F&W Star Chef
After an early career that included four years at Thomas Keller's legendary Napa restaurant The French Laundry, Grant Achatz set off in 2005 to create his own flagship, Chicago’s groundbreaking molecular gastronomy-focused Alinea. He followed that success with the highly-praised Next and the cocktail bar Aviary. Here, he tells F&W about his signature truffle-packed ravioli, an interactive potato dish and his love of vinaigrette.
What’s your most requested recipe, the one dish you’re most known for?
Either our Black Truffle Explosion or our Hot Potato Cold Potato.
The Black Truffle Explosion dates back to Trio. It looks like an ordinary ravioli, so when people bite down they expect to taste a creamy pureed filling, when all of a sudden it explodes like a soup dumpling and all this intense black truffle stock comes out in their mouth. People do a little bump in their chair, they’re so surprised. When we serve it, we tell them to please eat it in one bite, but we don’t tell them there’s a liquid center. I think that surprise is part of what’s given it a little gastronomic cult following, going back to 2001 when I first served it. In fact, I think the dish itself got me the job, because I made it for my tryout for the owner at the time. It may have even gotten me on F&W’s 2000 Best New Chef list, because Pete Wells came in to the restaurant when he was writing for F&W, and he still talks about eating it.
What makes the truffle stock so intense is that we make it in an incredibly inconvenient and non-cost-effective way. When I worked at the French Laundry we used to buy this amazing truffle stock in a can, but for whatever reason the producer either went out of business or stopped making it. So when I got to Trio and couldn’t find it, I decided we’d make it ourselves. Now, when the best winter black truffles are at the peak of their season, when our truffle purveyors tell us, “OK, they’re really nice,” we spend an ungodly amount of money—we’re talking $50,000 to $60,000—to buy anywhere from 50 to 75 pounds of them. First we take a Robot Coupe or food processor to turn them into a coarse meal. Then we put the meal into a pressure cooker with a certain ratio of truffles to water and salt. We cook that for 20 minutes, and then we dump it into a tabletop winepress, and squeeze every last drop of truffle juice. Originally we didn’t go so crazy—we started off producing only about a liter of it, using the exact same process with only about 150 grams of truffle and four cups of water. Now we preserve the truffle juice to use throughout the year. And we only use it in the Black Truffle Explosion and Hot Potato Cold Potato.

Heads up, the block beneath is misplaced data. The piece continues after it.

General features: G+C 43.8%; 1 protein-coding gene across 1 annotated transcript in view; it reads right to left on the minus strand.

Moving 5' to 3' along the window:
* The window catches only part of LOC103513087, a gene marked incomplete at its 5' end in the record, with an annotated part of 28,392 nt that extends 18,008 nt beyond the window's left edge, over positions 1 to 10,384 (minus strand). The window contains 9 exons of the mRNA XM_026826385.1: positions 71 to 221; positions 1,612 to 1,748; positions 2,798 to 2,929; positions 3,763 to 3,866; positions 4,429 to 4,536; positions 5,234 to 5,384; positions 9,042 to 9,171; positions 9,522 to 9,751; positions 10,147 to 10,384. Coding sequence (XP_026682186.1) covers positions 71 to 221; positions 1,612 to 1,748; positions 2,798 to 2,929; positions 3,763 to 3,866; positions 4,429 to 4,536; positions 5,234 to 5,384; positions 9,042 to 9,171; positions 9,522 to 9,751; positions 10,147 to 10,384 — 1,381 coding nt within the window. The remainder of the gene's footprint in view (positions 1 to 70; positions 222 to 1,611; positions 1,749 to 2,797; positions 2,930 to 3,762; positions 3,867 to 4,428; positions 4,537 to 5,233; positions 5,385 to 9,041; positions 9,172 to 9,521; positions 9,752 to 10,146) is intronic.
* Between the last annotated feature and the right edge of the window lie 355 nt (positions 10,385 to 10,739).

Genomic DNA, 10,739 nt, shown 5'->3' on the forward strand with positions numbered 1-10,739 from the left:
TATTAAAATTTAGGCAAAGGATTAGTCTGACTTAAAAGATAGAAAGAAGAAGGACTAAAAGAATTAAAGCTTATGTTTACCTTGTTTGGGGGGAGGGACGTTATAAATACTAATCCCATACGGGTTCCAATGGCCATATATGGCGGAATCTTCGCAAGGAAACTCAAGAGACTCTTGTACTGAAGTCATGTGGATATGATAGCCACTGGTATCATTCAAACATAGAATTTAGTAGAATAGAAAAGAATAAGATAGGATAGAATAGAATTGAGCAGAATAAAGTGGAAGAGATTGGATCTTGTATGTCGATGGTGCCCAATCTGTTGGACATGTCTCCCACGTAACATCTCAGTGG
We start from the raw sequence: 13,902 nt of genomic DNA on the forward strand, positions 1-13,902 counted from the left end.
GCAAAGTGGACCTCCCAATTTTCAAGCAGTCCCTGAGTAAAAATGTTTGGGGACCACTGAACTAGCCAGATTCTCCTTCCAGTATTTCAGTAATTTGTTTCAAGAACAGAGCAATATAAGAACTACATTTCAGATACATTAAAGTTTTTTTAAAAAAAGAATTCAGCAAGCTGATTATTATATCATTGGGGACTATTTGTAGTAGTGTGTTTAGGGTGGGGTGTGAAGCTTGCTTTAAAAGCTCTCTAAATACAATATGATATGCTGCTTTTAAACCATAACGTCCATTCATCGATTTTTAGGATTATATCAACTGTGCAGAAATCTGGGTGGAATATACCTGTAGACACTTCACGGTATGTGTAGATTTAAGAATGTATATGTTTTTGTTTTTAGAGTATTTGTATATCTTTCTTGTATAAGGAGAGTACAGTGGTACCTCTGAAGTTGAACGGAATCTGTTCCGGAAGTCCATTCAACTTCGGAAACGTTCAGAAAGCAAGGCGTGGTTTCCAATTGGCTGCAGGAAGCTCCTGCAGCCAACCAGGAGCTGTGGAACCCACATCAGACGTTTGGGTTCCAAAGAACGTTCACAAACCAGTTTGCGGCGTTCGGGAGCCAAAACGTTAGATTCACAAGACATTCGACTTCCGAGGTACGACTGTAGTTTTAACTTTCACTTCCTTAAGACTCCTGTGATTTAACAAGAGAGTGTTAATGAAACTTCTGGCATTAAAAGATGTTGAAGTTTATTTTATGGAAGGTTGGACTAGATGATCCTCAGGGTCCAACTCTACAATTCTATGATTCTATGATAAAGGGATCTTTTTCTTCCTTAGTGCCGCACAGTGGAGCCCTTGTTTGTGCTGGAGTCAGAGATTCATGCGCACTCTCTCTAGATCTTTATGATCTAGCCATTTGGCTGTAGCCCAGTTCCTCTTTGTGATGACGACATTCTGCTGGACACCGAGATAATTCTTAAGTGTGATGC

Our Hot Potato Cold Potato is a chilled black truffle vichyssoise soup served in an oyster-shell-size paraffin-wax bowl. We push a stainless steel pin up through the bowl, and then suspend a chive baton, a tiny piece of Parmesan cheese and a supertiny cube of butter. Then we cap the pin with a marble-size piece of Yukon gold potato that’s been heated in clarified butter to about 375 degrees, and we top the potato with a slice of black truffle. When it comes to the table, it’s described as a time-sensitive course; we encourage guests to eat it rapidly so that they’ll get the sensation of hot and cold in their mouths at the same time. They pick up the little wax bowl in one hand (it fits right in the palm). With their other hand, they pull the pin to release the garnishes and hot potato into the soup. And then they slurp it as they would an oyster on the half shell. That sensation of cold soup hitting the palate while biting on that hot Yukon gold potato, that’s really fun. The first time I experienced it was actually in Napa, at the Napa Valley Grille. A friend and I both ordered soup—he got a chilled white gazpacho, and I got something heated. They had chilled the spoon for his gazpacho, and brought a warm spoon out for mine, which showed a real attention to detail, but they got the spoons reversed, so I ended up taking my first sip of hot soup on a cold spoon. I thought it was really cool, but I just filed it away. Four years later I came up with Hot Potato Cold Potato.
What’s your favorite cookbook of all time?